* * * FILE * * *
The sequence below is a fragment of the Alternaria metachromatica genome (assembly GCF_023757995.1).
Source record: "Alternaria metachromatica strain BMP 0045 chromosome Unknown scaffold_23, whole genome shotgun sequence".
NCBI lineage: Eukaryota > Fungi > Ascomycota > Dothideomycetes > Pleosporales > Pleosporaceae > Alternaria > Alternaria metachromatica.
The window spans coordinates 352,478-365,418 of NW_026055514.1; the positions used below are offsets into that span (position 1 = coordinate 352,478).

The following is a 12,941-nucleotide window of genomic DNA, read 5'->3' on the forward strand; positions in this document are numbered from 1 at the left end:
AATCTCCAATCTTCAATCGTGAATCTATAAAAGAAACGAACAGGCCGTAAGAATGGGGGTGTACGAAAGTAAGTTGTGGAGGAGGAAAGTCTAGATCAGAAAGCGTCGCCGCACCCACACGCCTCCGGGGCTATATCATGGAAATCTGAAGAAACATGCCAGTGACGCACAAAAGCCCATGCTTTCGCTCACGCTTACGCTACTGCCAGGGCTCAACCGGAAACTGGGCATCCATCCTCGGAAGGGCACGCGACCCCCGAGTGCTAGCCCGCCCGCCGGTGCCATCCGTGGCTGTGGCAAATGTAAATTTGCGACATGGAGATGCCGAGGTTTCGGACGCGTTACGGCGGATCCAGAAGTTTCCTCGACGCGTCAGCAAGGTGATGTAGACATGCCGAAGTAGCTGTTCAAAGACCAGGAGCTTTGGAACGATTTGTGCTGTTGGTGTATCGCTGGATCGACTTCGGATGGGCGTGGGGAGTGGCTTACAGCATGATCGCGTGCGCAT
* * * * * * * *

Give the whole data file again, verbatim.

The sequence below is a fragment of the Alternaria metachromatica genome (assembly GCF_023757995.1).
Source record: "Alternaria metachromatica strain BMP 0045 chromosome Unknown scaffold_23, whole genome shotgun sequence".
NCBI lineage: Eukaryota > Fungi > Ascomycota > Dothideomycetes > Pleosporales > Pleosporaceae > Alternaria > Alternaria metachromatica.
The window spans coordinates 352,478-365,418 of NW_026055514.1; the positions used below are offsets into that span (position 1 = coordinate 352,478).

The following is a 12,941-nucleotide window of genomic DNA, read 5'->3' on the forward strand; positions in this document are numbered from 1 at the left end:
AATCTCCAATCTTCAATCGTGAATCTATAAAAGAAACGAACAGGCCGTAAGAATGGGGGTGTACGAAAGTAAGTTGTGGAGGAGGAAAGTCTAGATCAGAAAGCGTCGCCGCACCCACACGCCTCCGGGGCTATATCATGGAAATCTGAAGAAACATGCCAGTGACGCACAAAAGCCCATGCTTTCGCTCACGCTTACGCTACTGCCAGGGCTCAACCGGAAACTGGGCATCCATCCTCGGAAGGGCACGCGACCCCCGAGTGCTAGCCCGCCCGCCGGTGCCATCCGTGGCTGTGGCAAATGTAAATTTGCGACATGGAGATGCCGAGGTTTCGGACGCGTTACGGCGGATCCAGAAGTTTCCTCGACGCGTCAGCAAGGTGATGTAGACATGCCGAAGTAGCTGTTCAAAGACCAGGAGCTTTGGAACGATTTGTGCTGTTGGTGTATCGCTGGATCGACTTCGGATGGGCGTGGGGAGTGGCTTACAGCATGATCGCGTGCGCAT